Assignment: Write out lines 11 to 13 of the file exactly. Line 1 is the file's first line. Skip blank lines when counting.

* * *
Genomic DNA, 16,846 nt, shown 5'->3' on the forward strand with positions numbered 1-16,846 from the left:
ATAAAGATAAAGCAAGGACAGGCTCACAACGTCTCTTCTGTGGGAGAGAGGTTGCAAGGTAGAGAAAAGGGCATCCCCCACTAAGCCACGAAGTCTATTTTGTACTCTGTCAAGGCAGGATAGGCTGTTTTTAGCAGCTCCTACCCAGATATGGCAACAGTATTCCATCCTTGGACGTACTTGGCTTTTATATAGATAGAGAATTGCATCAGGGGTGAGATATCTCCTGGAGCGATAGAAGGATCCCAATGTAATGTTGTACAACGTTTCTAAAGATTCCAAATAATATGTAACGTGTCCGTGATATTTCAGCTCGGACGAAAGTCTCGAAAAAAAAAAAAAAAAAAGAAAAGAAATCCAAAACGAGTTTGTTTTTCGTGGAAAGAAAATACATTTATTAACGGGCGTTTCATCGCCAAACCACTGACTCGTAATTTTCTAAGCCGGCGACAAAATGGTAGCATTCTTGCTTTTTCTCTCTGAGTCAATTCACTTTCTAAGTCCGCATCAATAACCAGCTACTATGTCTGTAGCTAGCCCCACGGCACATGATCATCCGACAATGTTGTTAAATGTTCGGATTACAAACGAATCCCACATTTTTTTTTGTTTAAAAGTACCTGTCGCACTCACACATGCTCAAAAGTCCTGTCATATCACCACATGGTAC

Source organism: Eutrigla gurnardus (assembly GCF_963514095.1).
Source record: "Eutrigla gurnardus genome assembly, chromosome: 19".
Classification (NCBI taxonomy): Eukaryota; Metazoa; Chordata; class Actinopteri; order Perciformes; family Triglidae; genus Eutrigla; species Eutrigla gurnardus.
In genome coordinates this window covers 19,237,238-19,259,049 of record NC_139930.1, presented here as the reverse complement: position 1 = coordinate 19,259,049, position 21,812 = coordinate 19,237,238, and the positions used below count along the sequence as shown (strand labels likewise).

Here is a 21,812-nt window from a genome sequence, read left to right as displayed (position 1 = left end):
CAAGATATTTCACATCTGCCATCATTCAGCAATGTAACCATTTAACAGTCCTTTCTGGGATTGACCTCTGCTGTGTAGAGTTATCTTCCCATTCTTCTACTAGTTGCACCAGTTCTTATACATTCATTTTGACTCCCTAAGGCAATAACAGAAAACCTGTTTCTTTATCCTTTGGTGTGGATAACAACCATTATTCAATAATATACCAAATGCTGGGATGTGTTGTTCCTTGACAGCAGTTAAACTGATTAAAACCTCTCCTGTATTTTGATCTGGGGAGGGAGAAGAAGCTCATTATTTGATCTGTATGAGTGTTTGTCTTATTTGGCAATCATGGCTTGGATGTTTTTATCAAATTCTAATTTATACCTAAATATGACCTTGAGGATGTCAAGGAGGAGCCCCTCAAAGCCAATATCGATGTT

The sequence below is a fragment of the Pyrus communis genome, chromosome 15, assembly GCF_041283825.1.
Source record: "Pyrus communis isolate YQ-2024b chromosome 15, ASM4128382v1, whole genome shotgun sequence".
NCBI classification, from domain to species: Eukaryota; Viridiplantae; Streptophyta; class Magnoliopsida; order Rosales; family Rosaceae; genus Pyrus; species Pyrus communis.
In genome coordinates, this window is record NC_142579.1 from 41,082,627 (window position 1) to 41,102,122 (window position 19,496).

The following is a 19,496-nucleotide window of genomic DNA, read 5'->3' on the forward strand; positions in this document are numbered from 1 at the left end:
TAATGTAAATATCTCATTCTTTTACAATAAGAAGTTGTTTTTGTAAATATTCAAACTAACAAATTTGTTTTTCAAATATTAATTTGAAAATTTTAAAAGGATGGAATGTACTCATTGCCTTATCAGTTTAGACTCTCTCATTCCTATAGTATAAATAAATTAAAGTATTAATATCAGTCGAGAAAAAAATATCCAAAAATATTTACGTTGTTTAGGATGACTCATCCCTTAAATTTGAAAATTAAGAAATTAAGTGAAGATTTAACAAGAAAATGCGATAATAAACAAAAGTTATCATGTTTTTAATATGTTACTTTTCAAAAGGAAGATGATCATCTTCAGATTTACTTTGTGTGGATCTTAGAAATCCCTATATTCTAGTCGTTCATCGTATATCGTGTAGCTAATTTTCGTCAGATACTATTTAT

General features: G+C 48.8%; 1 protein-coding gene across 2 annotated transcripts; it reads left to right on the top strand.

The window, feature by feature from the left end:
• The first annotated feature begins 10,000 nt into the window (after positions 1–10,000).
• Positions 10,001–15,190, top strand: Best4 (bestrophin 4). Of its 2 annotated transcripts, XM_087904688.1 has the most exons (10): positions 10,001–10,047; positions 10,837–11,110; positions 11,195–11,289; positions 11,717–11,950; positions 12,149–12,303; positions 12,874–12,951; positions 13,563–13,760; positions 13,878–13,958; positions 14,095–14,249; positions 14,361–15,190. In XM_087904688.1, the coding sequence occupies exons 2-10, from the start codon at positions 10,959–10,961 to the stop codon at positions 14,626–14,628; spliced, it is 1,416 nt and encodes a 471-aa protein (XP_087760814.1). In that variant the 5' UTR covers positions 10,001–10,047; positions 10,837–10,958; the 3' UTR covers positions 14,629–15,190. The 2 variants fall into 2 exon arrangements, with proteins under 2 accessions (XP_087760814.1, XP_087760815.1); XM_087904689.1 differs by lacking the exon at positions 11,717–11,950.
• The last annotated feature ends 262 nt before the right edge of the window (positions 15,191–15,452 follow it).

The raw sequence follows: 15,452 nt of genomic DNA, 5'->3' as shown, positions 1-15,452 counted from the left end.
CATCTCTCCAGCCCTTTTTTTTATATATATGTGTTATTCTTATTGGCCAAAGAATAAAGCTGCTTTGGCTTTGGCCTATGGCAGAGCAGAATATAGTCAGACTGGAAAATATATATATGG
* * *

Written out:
NCBI classification, from domain to species: Eukaryota; Viridiplantae; Streptophyta; class Magnoliopsida; order Rosales; family Rosaceae; genus Pyrus; species Pyrus communis.
In genome coordinates, this window is record NC_142579.1 from 41,082,627 (window position 1) to 41,102,122 (window position 19,496).

The following is a 19,496-nucleotide window of genomic DNA, read 5'->3' on the forward strand; positions in this document are numbered from 1 at the left end: